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Sidney Powell has brought four lawsuits seeking to overturn the results of the 2020 presidential election and declare President Donald Trump the winner.
They all cite an individual identified only as "Spider," sometimes spelled "Spyder," who alleges that American voting systems were compromised.
"Spider" claims to be a former military intelligence official, but does not claim to have actually analyzed any voting machines.
Powell has lost two of her lawsuits so far, and judges and opposing lawyers have dismantled her legal challenges and described them as conspiracy theories.
If you comb through the many lawsuits from Sidney Powell, an ally of President Donald Trump, you'll see a name come up over and over again.
Or maybe it's Spyder.
In November, Powell was kicked off Trump's campaign litigation team seeking to overturn the results of the 2020 presidential election. Since then, she has brought lawsuits on her own - in Wisconsin, Michigan, Georgia, and Arizona - trying to do the same thing.
Her lawsuits are premised in part on a conspiracy theory that Dominion, a company that produces voting machines, created devices that allowed votes to be switched from Trump to President-elect Joe Biden. Her lawsuits bring forth affidavits and exhibits from various people to support that claim, including from a prominent QAnon supporter and anonymous Facebook commenters.
The identity of one affiant in the lawsuits is redacted. The lawsuits name the individual only as "Spider," and sometimes call them "Spyder."
The person is identified as "a former US Military Intelligence expert" in the Arizona, Wisconsin, and Michigan lawsuits and an "electronic intelligence analyst" in the Georgia one. They claim to have worked for the 305th Military Intelligence Battalion, based in Arizona, and as a "white hat hacker." The battalion serves as a training center for entry-level army members.
Further identifying details are also redacted in the lawsuits, which say that Spider's identity is hidden for "security reasons," and offer no other details.
Insider couldn't independently verify the existence of this person.
Powell so far hasn't won a single election lawsuit, and her claims have been dismantled by judges and the lawyers opposing her case.
Spider has spun a web of conspiracies underpinning Powell's lawsuits
Spider (or Spyder) writes in the affidavit that Dominion Voter Systems "have been accessible and were certainly compromised by rogue actors, such as Iran and China." Spider does not say he has personally analyzed any of Dominion's voting machines, nor do any of the other affiants cited in Powell's lawsuits.
"Dominion neglectfully allowed foreign adversaries to access data and intentionally provided access to their infrastructure in order to monitor and manipulate elections, including the most recent one in 2020," one lawsuit argues.
In a public statement, Dominion - which is not named as a defendant in any of the lawsuits - described the claims as "non-sensical and unsupported by any presentation of evidence." And CISA, the federal agency that oversees cybersecurity and infrastructure security, described the 2020 election as "the most secure" in the country's history.
In a motion filed Wednesday, Powell's team asked the judge in the Wisconsin case to keep Spider's identity sealed if they move forward to an evidentiary hearing. Lawyers representing the state said there's no basis for relying on anonymous witnesses, and pointed out that the judge said she wasn't prepared to hold a hearing on evidentiary issues anyway.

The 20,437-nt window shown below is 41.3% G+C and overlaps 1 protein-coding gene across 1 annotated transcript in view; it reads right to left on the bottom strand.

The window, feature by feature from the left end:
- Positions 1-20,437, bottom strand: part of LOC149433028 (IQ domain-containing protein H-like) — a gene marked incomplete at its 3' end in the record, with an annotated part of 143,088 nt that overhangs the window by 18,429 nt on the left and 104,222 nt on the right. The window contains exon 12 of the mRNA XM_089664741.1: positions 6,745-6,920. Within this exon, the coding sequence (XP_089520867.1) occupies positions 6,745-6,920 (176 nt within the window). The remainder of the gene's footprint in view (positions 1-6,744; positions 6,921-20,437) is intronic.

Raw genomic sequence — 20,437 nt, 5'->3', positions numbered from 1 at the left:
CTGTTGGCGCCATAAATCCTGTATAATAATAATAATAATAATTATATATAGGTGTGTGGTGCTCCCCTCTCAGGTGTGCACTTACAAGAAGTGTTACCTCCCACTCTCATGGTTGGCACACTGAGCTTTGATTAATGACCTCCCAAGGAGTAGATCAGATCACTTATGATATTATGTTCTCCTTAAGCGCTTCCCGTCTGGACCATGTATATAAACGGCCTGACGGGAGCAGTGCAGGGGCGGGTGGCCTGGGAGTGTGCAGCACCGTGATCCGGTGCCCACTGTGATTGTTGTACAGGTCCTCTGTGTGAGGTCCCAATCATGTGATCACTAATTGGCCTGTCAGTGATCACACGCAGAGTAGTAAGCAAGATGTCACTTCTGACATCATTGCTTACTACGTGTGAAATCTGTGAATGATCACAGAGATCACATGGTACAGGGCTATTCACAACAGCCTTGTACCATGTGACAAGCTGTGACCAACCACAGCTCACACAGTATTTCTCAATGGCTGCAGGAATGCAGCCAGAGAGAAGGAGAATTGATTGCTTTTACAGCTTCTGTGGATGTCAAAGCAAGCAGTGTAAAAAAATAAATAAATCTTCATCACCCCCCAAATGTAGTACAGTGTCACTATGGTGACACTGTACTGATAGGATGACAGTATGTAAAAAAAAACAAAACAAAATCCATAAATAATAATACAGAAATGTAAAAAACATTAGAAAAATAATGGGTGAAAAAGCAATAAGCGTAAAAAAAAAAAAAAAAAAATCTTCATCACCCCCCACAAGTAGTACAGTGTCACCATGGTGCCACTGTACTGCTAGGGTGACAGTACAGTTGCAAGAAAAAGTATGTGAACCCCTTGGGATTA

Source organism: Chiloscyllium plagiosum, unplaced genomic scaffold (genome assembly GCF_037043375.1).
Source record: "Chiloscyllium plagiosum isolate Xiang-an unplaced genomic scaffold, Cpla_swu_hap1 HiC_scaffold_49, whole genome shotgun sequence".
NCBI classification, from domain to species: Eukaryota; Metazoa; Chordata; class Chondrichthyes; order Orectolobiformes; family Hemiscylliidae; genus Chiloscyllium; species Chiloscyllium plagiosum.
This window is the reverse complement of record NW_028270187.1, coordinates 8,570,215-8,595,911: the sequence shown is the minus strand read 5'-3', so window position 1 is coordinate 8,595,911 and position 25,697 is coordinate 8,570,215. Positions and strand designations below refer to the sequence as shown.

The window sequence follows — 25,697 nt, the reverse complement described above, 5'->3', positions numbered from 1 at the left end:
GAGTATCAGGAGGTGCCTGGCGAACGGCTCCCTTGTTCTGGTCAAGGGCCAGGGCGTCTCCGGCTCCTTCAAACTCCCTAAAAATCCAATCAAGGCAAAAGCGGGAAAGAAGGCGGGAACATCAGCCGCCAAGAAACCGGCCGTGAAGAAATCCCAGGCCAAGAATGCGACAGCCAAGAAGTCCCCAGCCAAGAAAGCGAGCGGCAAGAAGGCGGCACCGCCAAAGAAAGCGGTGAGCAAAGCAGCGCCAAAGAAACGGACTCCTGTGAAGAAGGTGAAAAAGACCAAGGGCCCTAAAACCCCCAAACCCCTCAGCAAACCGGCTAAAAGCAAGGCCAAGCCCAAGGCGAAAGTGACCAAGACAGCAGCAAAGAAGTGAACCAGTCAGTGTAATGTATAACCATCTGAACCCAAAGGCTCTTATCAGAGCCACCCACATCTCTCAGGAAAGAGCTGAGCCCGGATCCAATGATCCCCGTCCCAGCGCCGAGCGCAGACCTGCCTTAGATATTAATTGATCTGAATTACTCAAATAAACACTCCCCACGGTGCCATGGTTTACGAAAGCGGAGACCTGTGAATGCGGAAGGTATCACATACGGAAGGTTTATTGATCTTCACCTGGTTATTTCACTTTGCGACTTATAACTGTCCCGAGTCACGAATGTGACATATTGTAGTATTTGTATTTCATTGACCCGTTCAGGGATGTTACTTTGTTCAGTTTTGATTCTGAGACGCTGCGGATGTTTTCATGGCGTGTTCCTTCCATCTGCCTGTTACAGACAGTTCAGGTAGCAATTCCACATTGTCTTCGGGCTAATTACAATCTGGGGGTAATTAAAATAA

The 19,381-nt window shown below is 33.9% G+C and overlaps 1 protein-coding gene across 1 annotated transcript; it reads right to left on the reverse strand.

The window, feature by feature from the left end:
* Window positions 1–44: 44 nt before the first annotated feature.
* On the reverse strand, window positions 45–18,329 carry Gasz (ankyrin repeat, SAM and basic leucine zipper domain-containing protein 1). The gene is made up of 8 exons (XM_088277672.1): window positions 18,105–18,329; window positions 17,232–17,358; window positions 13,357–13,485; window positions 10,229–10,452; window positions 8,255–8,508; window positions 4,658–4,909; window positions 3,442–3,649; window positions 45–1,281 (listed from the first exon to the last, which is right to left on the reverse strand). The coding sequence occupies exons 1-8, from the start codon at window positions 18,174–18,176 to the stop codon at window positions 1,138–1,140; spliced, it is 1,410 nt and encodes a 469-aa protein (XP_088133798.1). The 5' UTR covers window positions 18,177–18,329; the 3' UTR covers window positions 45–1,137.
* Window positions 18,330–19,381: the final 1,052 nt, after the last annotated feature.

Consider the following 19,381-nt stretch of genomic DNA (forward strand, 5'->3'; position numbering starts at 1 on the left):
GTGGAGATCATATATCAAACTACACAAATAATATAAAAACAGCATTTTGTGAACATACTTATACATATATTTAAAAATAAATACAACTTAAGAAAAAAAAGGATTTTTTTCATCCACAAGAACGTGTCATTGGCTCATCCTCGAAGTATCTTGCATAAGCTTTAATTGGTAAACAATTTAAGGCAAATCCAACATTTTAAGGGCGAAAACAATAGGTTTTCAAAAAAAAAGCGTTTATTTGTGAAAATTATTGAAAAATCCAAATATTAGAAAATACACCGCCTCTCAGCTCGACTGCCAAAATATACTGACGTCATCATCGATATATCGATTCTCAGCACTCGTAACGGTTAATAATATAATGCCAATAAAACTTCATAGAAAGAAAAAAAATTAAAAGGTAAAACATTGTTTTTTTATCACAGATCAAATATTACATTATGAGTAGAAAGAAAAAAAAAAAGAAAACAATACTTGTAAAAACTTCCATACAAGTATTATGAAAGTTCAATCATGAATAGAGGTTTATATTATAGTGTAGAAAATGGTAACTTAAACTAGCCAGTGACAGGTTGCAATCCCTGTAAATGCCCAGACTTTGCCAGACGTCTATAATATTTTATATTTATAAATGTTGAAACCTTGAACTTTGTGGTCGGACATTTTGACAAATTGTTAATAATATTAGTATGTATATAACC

Jan Jacobowitz, a legal ethics expert at the University of Miami School of Law, told Insider that the identity of Spider would likely become public if the case moved forward because the opposing lawyers could depose them.
"If a case was to primarily rely on an anonymous expert, at some point, that reliance would likely unravel because the opposing side would have a right to depose the witness or otherwise explore the testimony," Jacobowitz said.
Powell didn't immediately respond to Insider's request for comment.
There's no evidence 'Spider' is an expert in anything
In the Georgia case, attorneys working for the Democratic Party asked the judge to exclude the "expert" testimony Powell submitted, writing that none of them were familiar with Georgia election law or sufficiently demonstrated expertise in the subjects they were testifying about.
"Over and over, the reports fail to disclose the methods employed by their authors, error rates, or even how underlying data was obtained," they wrote in a court filing. "Where their methodology is discernible, Plaintiffs' 'experts' regularly use methods that are not at all standard or trusted in the relevant field, and draw conclusions that are nothing more than speculation."
The attorneys singled out "Spyder" in particular, saying their qualifications were "impossible to assess" because of their anonymity.
"It does not appear that Spyder applied any methodology other than a series of online and other searches in reaching this conclusion which appears to rest entirely on speculation regarding purported security issues and connections between various individuals and entities," they write. "And, in any event, s/he does not opine that any alleged interference changed or had the ability to change the trajectory of the election making his/her opinions unhelpful to the Court"
The judge in that case, Timothy Batten, ultimately ruled against Powell without deciding whether to exclude the testimony of her "experts."
"They want this court to substitute its judgment for the 2.5 million voters who voted for Biden," Batten said in court Monday. "This I'm unwilling to do."
This article has been updated.
Read the original article on Business Insider